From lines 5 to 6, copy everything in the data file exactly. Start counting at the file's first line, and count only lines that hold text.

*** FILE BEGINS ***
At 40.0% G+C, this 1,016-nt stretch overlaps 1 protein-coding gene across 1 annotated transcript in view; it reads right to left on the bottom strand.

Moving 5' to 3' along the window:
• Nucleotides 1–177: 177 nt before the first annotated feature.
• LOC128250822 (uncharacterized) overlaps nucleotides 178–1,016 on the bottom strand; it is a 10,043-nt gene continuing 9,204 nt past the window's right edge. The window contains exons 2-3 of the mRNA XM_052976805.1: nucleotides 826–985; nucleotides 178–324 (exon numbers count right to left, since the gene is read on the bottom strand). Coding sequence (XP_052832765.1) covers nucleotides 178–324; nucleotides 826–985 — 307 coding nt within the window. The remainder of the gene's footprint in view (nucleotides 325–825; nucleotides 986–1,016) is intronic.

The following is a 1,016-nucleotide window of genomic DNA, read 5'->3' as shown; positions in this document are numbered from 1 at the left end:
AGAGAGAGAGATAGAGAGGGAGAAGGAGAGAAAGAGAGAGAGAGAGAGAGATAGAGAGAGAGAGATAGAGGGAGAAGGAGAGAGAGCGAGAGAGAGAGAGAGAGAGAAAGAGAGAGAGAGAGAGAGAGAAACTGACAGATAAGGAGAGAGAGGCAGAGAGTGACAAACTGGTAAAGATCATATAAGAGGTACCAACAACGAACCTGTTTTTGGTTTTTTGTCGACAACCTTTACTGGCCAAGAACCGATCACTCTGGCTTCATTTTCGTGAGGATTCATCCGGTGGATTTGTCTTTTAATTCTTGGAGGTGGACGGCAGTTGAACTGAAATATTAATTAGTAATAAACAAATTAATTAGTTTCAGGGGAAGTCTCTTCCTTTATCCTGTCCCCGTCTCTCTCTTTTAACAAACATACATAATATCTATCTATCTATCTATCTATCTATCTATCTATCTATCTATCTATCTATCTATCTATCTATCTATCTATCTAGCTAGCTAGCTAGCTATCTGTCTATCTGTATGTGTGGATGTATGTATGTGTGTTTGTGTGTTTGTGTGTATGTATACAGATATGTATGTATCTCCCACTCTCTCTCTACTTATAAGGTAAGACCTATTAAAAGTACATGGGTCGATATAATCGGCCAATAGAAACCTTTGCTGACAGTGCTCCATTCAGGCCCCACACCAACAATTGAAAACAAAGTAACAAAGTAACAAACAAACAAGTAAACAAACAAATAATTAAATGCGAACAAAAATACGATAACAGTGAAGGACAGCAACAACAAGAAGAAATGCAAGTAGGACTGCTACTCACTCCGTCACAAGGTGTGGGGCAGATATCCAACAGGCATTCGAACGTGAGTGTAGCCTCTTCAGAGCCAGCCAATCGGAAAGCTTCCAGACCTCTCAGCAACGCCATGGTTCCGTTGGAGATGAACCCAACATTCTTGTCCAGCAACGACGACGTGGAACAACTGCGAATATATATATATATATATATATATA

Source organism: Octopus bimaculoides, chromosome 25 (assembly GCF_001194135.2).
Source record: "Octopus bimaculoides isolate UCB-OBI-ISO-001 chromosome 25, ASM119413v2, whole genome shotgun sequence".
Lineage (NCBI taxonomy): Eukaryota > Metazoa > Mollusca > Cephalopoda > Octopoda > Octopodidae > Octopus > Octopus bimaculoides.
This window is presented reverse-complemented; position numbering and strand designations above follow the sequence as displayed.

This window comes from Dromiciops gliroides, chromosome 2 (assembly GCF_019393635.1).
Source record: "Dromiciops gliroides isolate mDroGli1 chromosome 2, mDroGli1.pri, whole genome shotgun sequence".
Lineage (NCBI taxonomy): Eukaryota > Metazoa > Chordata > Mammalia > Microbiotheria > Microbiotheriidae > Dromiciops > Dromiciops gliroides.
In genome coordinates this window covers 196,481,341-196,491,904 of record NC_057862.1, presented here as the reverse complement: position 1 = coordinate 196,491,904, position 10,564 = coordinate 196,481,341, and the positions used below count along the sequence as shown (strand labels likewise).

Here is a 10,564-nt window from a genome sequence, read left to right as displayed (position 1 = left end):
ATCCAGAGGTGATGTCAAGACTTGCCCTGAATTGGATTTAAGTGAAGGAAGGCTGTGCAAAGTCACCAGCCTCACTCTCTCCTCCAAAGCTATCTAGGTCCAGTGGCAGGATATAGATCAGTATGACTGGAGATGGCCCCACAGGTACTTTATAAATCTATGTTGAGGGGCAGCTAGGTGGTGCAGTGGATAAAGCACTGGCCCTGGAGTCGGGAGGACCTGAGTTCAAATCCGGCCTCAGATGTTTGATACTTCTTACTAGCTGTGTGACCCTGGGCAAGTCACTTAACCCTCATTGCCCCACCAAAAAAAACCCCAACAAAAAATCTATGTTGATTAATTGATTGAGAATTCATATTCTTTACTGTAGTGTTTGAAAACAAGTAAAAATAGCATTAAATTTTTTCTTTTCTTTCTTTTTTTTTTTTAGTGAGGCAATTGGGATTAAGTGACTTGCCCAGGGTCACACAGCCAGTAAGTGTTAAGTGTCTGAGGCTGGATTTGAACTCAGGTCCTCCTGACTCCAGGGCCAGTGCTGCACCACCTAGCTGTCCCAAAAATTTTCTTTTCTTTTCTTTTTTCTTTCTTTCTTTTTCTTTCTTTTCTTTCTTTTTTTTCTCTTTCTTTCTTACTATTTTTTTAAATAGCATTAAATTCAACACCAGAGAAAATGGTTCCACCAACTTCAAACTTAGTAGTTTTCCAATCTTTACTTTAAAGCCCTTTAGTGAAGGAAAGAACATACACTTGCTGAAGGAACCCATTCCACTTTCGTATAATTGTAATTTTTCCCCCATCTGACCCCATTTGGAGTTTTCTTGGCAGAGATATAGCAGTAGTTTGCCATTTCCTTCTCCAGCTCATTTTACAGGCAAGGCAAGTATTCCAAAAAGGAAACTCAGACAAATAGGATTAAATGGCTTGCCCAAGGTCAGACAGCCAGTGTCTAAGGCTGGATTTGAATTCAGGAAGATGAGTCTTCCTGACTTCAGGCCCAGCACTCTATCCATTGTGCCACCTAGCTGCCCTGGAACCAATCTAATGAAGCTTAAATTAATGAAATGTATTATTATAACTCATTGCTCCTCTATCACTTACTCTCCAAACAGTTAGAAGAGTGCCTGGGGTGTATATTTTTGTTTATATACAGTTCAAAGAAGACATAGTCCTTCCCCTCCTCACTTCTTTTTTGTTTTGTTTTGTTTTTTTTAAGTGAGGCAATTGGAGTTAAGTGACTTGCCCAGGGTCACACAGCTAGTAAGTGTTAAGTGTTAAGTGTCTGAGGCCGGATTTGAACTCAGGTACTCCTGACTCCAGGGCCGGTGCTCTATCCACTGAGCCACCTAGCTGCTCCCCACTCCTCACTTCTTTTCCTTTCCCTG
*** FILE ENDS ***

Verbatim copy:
The following is a 1,016-nucleotide window of genomic DNA, read 5'->3' as shown; positions in this document are numbered from 1 at the left end:
AGAGAGAGAGATAGAGAGGGAGAAGGAGAGAAAGAGAGAGAGAGAGAGAGATAGAGAGAGAGAGATAGAGGGAGAAGGAGAGAGAGCGAGAGAGAGAGAGAGAGAGAAAGAGAGAGAGAGAGAGAGAGAAACTGACAGATAAGGAGAGAGAGGCAGAGAGTGACAAACTGGTAAAGATCATATAAGAGGTACCAACAACGAACCTGTTTTTGGTTTTTTGTCGACAACCTTTACTGGCCAAGAACCGATCACTCTGGCTTCATTTTCGTGAGGATTCATCCGGTGGATTTGTCTTTTAATTCTTGGAGGTGGACGGCAGTTGAACTGAAATATTAATTAGTAATAAACAAATTAATTAGTTTCAGGGGAAGTCTCTTCCTTTATCCTGTCCCCGTCTCTCTCTTTTAACAAACATACATAATATCTATCTATCTATCTATCTATCTATCTATCTATCTATCTATCTATCTATCTATCTATCTATCTATCTATCTAGCTAGCTAGCTAGCTATCTGTCTATCTGTATGTGTGGATGTATGTATGTGTGTTTGTGTGTTTGTGTGTATGTATACAGATATGTATGTATCTCCCACTCTCTCTCTACTTATAAGGTAAGACCTATTAAAAGTACATGGGTCGATATAATCGGCCAATAGAAACCTTTGCTGACAGTGCTCCATTCAGGCCCCACACCAACAATTGAAAACAAAGTAACAAAGTAACAAACAAACAAGTAAACAAACAAATAATTAAATGCGAACAAAAATACGATAACAGTGAAGGACAGCAACAACAAGAAGAAATGCAAGTAGGACTGCTACTCACTCCGTCACAAGGTGTGGGGCAGATATCCAACAGGCATTCGAACGTGAGTGTAGCCTCTTCAGAGCCAGCCAATCGGAAAGCTTCCAGACCTCTCAGCAACGCCATGGTTCCGTTGGAGATGAACCCAACATTCTTGTCCAGCAACGACGACGTGGAACAACTGCGAATATATATATATATATATATATATA